In Kenya, railway construction faces challenges
Updated: 2016-11-11 07:35
By Edith Mutethya(China Daily Europe)
Work is set to start early next year on the challenging second phase of Kenya's standard gauge railway network development.
The northern corridor link, known as 2A, will be constructed by China Road and Bridges Corp, following commissioning of the project by the Kenyan President Uhuru Kenyatta on Oct 19.
The Ksh 150 billion ($1.5 billion; 1.35 billion euros; 1.2 billion) project will extend from Nairobi to Naivasha, the country's geothermal production center, located in the northwest of the city.
While this phase of the project is only 120 kilometers long, it is expected to take longer to construct owing to the mountainous terrain.
Workers at the construction site of the Mombasa-Nairobi standard gauge railway in Kenya. Pan Siwei / Xinhua
It is estimated it will take four-and-half years to complete, compared with the first phase - the 472 km Nairobi-Mombasa Standard Gauge Railway - which is expected to take just two years.
The Nairobi-Mombasa project should be completed in December, six months ahead of schedule. Trial operations are scheduled to begin in January, with the railway opening officially the following June.
According to CRBC, the geographical conditions of Ngong Hills and Great Rift Valley are unfavorable and the terrain is complex.
"To overcome the adverse conditions for phase 2A, we plan a large amount of high backfilling and deep cutting. For specific sections, we will construct slab-pile walls or retaining walls to prevent slopes from collapsing," a report from CRBC states.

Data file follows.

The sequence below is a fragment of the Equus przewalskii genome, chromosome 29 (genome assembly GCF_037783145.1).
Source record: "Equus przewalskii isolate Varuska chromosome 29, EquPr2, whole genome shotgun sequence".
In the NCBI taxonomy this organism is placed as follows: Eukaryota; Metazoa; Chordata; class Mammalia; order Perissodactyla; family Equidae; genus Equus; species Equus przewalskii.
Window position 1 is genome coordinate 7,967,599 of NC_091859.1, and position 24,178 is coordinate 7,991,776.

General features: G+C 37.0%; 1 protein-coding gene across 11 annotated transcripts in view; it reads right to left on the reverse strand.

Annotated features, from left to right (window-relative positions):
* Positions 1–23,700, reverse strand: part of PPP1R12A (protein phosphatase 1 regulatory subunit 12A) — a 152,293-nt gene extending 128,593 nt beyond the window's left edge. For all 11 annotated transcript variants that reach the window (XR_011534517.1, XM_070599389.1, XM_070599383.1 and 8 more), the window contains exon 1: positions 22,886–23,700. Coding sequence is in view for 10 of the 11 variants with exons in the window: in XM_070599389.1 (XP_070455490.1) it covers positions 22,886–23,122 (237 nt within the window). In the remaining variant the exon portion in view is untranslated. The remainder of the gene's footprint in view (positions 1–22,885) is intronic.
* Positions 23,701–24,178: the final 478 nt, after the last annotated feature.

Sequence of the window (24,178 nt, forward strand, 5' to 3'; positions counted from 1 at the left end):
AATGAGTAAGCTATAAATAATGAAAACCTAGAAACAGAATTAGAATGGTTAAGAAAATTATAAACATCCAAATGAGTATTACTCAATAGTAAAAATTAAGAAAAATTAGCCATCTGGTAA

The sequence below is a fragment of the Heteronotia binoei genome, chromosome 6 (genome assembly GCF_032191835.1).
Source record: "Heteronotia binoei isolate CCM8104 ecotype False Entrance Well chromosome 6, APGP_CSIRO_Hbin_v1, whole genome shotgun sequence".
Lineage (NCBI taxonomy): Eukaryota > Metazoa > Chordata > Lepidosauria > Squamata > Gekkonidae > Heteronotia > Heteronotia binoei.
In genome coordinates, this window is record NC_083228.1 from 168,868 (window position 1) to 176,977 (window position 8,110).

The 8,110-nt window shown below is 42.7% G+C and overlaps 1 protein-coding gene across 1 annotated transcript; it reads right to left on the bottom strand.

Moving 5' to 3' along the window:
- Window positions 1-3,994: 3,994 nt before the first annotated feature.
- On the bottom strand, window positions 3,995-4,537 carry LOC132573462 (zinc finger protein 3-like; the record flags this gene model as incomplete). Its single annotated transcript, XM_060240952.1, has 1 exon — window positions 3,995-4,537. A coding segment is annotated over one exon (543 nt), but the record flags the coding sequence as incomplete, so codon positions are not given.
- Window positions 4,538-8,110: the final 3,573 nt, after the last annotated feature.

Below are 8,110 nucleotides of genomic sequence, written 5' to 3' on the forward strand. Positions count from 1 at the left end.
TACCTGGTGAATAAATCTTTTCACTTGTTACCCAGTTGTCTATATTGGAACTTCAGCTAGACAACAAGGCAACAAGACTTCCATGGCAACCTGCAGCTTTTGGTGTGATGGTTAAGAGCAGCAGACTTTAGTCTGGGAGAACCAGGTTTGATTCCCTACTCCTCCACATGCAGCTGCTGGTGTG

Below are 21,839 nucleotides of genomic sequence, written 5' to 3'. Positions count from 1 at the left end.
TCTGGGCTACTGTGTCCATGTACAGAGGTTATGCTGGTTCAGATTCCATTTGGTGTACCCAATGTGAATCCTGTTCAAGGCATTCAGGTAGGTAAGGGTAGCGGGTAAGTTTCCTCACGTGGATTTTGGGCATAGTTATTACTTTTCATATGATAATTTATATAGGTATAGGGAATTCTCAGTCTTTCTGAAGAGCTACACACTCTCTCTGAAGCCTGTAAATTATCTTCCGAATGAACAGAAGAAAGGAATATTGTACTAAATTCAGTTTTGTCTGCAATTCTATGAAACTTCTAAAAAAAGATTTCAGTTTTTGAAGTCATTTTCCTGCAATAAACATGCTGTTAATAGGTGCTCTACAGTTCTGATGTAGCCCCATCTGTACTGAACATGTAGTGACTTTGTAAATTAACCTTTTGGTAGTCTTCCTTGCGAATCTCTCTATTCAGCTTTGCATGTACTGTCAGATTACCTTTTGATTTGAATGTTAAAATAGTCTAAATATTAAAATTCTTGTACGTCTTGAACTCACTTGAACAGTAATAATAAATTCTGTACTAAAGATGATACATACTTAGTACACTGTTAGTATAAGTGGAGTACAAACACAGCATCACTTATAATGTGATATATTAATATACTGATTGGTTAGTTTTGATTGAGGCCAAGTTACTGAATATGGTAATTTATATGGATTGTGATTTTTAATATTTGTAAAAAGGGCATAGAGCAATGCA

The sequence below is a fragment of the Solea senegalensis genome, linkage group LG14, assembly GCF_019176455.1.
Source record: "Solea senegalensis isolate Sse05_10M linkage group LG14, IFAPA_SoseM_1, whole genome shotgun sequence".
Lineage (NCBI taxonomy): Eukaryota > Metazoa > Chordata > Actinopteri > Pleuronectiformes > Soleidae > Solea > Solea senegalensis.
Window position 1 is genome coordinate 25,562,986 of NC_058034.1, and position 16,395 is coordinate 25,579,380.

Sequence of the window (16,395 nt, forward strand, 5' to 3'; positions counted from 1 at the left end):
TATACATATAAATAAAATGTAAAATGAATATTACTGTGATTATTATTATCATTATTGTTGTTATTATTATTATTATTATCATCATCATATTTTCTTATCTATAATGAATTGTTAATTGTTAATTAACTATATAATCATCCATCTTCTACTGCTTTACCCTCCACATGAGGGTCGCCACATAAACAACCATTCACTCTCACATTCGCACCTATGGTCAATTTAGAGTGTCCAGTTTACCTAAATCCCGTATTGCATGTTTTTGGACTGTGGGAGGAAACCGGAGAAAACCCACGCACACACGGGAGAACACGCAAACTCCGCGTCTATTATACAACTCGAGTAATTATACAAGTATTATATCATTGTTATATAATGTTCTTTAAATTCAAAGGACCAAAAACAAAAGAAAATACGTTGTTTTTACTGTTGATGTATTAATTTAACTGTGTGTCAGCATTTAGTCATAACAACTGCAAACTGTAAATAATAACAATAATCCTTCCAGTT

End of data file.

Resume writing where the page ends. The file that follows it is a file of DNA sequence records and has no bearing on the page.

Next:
The project will also involve the construction of four tunnels, the longest of which will be more than 4.5 km and the shortest half a kilometer. Nine long bridges will also be built, three of them more than a kilometer in length, with the longest being 6.7 km, traversing Nairobi National Park. It will be the third-longest bridge in Africa after October Bridge in Cairo, Egypt, which is 20.5 km long, and Third Mainland Bridge, in Lagos, Nigeria, at 10.5 km.
Commissioning the project in October, President Kenyatta urged communities along the route to cooperate with the contractor to ensure the project is completed on schedule.
Clearing the air over fears about land compensation - previously a source of major conflict between the contractor and local communities - Kenyatta assured residents that once the land is surveyed the National Land Commission will evaluate it and the affected people will be compensated. The compensation funds, he said, had already been set aside in the Railway Development Fund.
The president hit out at local leaders, including members of county assemblies, for allegedly inciting residents to attack SGR workers.
On Aug 28, a group of Masai youths attacked 14 Chinese nationals at the Duka Moja Railway construction site in Narok county, demanding job opportunities from the contractor.
Kenyatta advised residents to voice their grievances through official channels such as county governments, the Ministry of Transport and regional commissioners.
"If you attack the workers, it means the project will be suspended, hence you lose your jobs. Please don't opt to do that," he said.
Atanas Maina, managing director of Kenya Railways, says the government has beefed up security to ensure that employees are not attacked.
Maina says the government is engaging various stakeholders to impress on local communities the benefits of the SGR, from job opportunities to lowering the cost of production, making Kenya a more attractive investment destination.
"We will be holding meetings with leaders from various counties alongside the railway line, after which they will engage their electorates to ensure they support the project," he says.
The Nairobi-Naivasha SGR project is expected to create more than 20,000 jobs and will traverse five counties: Nairobi, Kajiado, Kiambu, Nakuru and Narok.
The contractor has promised to source 40 percent of suppliers locally, as required by law.
(China Daily European Weekly 11/11/2016 page7)